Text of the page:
I made the “electric” designer of… cardboard. Alas, the project still remains at the prototype stage, not developing into an industrial “physical” look and is waiting for its time (and investor).
But I decided to go further — once we started making cardboard, we’ll bring the situation to its logical conclusion — we’ll make a complete cardboard board game, but with an electric setting and a learning effect. There were a lot of options — starting from a simple “walker” and ending with Ameritrash from a zombie with electron movement and vicious short circuits and swollen capacitors.
As a result, I decided to dwell on a logical abstract, since the schematics of electrical circuits are very suitable for it. Said and done — as a result of the first iteration, the game “Circuit” was born.
The task of the players in the duel mode was to build a working electrical circuit from the power source to the light bulb. Who lit one or both light bulbs — he won. Of the components of the field, you could lay out a resistor, an LED (which burned out without a resistor) and a diode that worked… like a diode. That is, allowed to "cut off" the chain opponent.
During the following years, the game began to transform and change. At first, it was decided to transfer it into Space and, instead of light bulbs, supply power to the engines of the spacecraft. After that, it was decided to light the bulbs not strictly on top of the field, but laying them in any place of the playing field. As a result, the “repair” option of the robot scheme was selected, when players are offered a pre-prepared playing field with light bulbs, LEDs and power buses located on the sides and bottom, and he needs (also in the fight to rivals) to increase his level of electrics and “repair” the greatest number items.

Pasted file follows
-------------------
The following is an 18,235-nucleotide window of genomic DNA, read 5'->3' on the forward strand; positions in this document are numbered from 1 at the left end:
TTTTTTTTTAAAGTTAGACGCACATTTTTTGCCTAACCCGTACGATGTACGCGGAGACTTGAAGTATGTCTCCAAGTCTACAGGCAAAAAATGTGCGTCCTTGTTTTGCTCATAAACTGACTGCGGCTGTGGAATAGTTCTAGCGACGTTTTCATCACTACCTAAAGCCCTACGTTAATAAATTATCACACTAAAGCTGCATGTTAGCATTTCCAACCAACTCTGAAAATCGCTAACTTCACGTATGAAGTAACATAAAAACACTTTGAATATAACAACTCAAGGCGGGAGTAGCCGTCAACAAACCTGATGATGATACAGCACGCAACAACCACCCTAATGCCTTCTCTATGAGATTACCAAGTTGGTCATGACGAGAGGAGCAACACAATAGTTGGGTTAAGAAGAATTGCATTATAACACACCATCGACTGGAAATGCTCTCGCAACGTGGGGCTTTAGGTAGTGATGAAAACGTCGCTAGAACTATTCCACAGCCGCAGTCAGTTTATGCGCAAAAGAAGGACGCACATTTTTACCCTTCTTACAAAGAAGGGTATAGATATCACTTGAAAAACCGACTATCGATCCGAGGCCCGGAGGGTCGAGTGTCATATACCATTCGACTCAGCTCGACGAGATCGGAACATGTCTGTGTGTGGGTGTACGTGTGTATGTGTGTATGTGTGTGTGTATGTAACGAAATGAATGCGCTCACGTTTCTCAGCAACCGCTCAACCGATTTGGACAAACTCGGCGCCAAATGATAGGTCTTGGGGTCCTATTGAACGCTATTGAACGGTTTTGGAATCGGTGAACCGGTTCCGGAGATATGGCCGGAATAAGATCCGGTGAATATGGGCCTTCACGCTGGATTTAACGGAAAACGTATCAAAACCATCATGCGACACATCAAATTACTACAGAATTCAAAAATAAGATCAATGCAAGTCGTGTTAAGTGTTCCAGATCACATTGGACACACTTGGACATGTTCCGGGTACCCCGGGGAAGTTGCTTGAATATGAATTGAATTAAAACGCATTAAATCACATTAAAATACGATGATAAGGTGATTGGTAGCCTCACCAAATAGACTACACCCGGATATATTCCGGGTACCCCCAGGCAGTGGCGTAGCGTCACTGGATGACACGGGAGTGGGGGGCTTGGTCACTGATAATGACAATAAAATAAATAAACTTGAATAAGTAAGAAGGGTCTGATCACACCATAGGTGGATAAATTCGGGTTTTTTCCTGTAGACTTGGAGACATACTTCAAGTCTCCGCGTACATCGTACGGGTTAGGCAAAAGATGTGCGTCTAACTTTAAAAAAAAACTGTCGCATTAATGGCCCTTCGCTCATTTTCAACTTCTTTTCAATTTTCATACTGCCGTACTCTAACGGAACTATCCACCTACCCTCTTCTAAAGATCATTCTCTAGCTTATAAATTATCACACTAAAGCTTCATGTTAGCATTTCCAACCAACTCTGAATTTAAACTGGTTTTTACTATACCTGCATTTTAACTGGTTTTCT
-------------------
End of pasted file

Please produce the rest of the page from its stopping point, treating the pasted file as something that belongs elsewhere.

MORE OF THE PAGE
Now it was possible to create not one continuous, but different electrical circuits (and constantly checking them for operability and short circuit), which made the players choose different tactics and think over the strategy of placing elements. And the number of players increased to three (and in theory to four).
And if you can add items, why not remove them? Soldering irons were introduced into the game and now you can drop the interfering element and replace it with a new one (if you have time). Also, switches have been added to the game that can be “closed” to the positive or negative power line.
And so that the player’s life was even more difficult, transistors (in key mode) and photodiodes were introduced into the game, as well as a reserve for new elements. Plus added points, the achievement of a certain level of which gives the player the title of “Grief-electrician” “Chief electrician”.
The game began to get a finished look (at the same time changed its name to “Do not short Circuit!”) — there is a logical component, there is a need to at least learn the basic principles of building an electrical circuit and its components, interest to children and adults too (judging by the tests). In this form, the game has lived and been tested for the last six months and is now beginning to “overgrow with meat” — that is, to get a colorful decoration.
For some time, I “tossed” between leaving the game “as is” in the form of black and white schemes and making it beautiful. The scales leaned toward beauty.
Someone may say that the electric “Carcassonne” has turned out, and will be partially right (tiles, the mechanism for building continuous “roads” with setting lights tokens), but in fact the game turned out to be not original (with the current number of games being released it’s hard to come up with a new mechanic) but definitely unusual.